“They have no excuse to fail again,” Pokalchuk added, urging the authorities to “take every reasonable measure to guarantee the right to peaceful assembly and the safety of participants in events marking International Women’s Day across the country.”

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In February, Ukraine Amnesty International blasted the Ukrainian authorities’ failure to prevent or investigate “numerous” human rights violations committed last year against rights activists — in particular those defending the rights of women and members of the lesbian, gay, bisexual, and transgender (LGBT) community — political opponents, and ethnic minorities.

“Hate-motivated groups in Ukraine who attack human rights activists, political opponents, and ethnic minorities believe they can do so with impunity, and the authorities’ past inaction and ineffective investigations have bolstered this belief,” according to Pokalchuk. (RFERL)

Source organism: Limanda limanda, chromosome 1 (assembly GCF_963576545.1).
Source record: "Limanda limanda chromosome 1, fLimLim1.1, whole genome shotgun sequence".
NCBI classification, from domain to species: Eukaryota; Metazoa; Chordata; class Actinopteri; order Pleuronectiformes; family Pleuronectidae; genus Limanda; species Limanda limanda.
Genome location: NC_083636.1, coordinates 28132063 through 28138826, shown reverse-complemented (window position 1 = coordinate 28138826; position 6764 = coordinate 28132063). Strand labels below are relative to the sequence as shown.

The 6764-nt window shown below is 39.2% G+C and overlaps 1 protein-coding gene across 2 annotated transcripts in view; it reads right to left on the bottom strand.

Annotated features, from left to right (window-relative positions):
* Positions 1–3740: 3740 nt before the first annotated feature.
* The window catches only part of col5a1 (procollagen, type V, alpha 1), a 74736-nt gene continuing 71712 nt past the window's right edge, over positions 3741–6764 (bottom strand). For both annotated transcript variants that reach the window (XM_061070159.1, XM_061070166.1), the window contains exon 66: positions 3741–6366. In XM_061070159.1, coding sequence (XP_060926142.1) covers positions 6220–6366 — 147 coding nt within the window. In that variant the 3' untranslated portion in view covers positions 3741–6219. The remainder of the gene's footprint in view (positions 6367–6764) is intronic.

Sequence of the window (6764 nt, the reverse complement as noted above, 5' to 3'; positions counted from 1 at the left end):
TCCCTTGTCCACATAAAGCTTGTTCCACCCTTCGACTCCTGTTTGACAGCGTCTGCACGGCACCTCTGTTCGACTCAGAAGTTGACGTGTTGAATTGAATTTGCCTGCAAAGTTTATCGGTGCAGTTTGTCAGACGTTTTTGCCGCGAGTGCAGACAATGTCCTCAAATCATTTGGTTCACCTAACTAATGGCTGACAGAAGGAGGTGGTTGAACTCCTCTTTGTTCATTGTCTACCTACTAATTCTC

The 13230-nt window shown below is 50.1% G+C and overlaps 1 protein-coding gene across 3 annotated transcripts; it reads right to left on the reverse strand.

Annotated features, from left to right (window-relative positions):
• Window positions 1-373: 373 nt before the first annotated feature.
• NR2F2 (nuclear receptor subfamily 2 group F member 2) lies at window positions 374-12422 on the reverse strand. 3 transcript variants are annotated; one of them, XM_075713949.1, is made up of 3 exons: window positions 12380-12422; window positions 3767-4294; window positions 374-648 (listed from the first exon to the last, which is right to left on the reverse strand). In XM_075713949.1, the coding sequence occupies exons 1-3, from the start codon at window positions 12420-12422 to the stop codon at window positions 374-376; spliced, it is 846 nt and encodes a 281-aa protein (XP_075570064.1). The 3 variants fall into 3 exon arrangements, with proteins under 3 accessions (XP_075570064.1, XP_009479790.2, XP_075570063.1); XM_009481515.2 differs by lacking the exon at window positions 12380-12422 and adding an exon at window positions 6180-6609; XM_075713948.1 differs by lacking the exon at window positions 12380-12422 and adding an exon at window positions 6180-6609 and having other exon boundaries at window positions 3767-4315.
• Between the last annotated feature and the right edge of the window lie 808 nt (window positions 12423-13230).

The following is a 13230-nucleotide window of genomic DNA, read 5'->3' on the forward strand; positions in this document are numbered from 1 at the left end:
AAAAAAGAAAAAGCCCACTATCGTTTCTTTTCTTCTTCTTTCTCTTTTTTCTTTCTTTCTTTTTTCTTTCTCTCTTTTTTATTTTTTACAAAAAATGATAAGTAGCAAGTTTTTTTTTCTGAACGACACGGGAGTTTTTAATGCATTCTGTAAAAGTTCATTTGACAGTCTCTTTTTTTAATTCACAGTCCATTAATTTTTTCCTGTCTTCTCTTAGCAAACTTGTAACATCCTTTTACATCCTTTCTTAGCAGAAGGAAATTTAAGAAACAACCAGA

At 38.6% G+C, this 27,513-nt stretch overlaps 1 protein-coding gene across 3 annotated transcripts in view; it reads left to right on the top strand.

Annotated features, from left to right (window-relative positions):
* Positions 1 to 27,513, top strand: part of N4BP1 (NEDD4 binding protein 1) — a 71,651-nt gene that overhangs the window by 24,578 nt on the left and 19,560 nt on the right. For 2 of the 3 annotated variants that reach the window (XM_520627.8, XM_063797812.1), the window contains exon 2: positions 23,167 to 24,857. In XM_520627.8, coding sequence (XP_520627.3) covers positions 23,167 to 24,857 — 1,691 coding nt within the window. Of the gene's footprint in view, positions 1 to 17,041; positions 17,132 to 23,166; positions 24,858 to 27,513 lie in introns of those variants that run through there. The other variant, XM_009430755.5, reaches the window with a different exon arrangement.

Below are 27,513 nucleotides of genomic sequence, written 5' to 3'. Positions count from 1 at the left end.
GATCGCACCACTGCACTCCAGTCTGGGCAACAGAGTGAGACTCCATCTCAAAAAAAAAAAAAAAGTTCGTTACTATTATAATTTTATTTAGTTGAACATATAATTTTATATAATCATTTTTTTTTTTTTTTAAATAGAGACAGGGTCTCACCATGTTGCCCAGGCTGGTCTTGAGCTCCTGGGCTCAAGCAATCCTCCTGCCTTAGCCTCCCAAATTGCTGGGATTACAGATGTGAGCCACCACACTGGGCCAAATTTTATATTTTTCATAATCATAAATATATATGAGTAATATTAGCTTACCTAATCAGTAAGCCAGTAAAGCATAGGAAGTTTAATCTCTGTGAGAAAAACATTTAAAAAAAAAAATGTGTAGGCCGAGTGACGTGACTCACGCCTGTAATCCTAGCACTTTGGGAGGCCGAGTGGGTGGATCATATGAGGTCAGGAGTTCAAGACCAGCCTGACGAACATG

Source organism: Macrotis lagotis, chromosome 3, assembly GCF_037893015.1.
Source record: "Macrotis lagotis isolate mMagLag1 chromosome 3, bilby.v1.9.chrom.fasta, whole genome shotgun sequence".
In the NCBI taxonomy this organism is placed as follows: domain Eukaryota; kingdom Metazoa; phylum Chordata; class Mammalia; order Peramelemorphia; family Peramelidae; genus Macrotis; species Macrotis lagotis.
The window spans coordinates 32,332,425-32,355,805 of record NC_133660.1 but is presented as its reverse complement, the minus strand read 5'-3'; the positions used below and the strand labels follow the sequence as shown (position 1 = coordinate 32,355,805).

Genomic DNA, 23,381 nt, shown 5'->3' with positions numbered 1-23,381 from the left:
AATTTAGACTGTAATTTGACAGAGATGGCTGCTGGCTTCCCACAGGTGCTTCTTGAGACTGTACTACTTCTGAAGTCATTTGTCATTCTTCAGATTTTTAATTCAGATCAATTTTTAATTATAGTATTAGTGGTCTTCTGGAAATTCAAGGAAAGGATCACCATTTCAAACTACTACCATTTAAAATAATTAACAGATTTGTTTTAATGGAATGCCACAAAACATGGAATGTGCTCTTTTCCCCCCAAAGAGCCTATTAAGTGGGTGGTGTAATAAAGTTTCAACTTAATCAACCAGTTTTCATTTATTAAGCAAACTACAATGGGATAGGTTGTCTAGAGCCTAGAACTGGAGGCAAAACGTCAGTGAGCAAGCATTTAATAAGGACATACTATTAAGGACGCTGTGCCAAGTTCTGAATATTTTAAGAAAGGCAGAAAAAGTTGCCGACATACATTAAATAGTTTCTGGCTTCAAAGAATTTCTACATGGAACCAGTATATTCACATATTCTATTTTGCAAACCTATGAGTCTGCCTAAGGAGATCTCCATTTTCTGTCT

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Ukraine Fears Mariupol City would be Next to Fall to Russian-Backed Rebel Forces

Moscow's detention of two dozen Ukrainian sailors seized in a naval clash just offshore in November underlines the continued threat

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The Illich Iron & Steel Works factory in Mariupol, eastern Ukraine, Nov. 30, 2018. VOA

At the height of the conflict in 2014, the people of Mariupol, Ukraine, feared their city would be the next to fall to Russian-backed rebel forces.

The threat of annexation by Moscow has subsided for now. But the front line lies just six kilometers (3.7 miles) to the east — and the conflict continues to have a big impact on everyday life in the city.